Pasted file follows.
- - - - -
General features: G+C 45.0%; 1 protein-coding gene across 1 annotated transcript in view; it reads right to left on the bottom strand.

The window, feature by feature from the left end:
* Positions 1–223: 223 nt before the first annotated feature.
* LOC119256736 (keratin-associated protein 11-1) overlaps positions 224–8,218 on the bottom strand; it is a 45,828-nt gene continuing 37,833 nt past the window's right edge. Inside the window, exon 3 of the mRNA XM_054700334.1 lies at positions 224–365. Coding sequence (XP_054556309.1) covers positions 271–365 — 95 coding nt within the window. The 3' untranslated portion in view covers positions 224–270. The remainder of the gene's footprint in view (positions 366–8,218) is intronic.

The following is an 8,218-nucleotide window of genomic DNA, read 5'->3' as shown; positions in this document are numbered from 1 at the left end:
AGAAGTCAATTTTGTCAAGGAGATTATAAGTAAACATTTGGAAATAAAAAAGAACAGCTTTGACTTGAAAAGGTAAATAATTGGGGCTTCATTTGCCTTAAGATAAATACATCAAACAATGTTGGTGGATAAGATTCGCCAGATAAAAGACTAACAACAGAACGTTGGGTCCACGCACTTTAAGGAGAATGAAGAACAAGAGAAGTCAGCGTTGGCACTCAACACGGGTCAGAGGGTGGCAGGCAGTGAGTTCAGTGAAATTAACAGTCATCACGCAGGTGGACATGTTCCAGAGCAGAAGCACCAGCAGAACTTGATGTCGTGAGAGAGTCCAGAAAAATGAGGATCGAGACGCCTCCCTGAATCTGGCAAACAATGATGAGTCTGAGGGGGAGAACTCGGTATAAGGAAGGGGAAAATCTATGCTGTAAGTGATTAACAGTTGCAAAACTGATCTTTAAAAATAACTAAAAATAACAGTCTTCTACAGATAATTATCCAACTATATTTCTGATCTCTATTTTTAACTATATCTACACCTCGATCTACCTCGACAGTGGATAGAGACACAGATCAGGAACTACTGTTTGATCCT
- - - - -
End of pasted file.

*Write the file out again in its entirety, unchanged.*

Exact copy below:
General features: G+C 45.0%; 1 protein-coding gene across 1 annotated transcript in view; it reads right to left on the bottom strand.

The window, feature by feature from the left end:
* Positions 1–223: 223 nt before the first annotated feature.
* LOC119256736 (keratin-associated protein 11-1) overlaps positions 224–8,218 on the bottom strand; it is a 45,828-nt gene continuing 37,833 nt past the window's right edge. Inside the window, exon 3 of the mRNA XM_054700334.1 lies at positions 224–365. Coding sequence (XP_054556309.1) covers positions 271–365 — 95 coding nt within the window. The 3' untranslated portion in view covers positions 224–270. The remainder of the gene's footprint in view (positions 366–8,218) is intronic.

The following is an 8,218-nucleotide window of genomic DNA, read 5'->3' as shown; positions in this document are numbered from 1 at the left end:
AGAAGTCAATTTTGTCAAGGAGATTATAAGTAAACATTTGGAAATAAAAAAGAACAGCTTTGACTTGAAAAGGTAAATAATTGGGGCTTCATTTGCCTTAAGATAAATACATCAAACAATGTTGGTGGATAAGATTCGCCAGATAAAAGACTAACAACAGAACGTTGGGTCCACGCACTTTAAGGAGAATGAAGAACAAGAGAAGTCAGCGTTGGCACTCAACACGGGTCAGAGGGTGGCAGGCAGTGAGTTCAGTGAAATTAACAGTCATCACGCAGGTGGACATGTTCCAGAGCAGAAGCACCAGCAGAACTTGATGTCGTGAGAGAGTCCAGAAAAATGAGGATCGAGACGCCTCCCTGAATCTGGCAAACAATGATGAGTCTGAGGGGGAGAACTCGGTATAAGGAAGGGGAAAATCTATGCTGTAAGTGATTAACAGTTGCAAAACTGATCTTTAAAAATAACTAAAAATAACAGTCTTCTACAGATAATTATCCAACTATATTTCTGATCTCTATTTTTAACTATATCTACACCTCGATCTACCTCGACAGTGGATAGAGACACAGATCAGGAACTACTGTTTGATCCT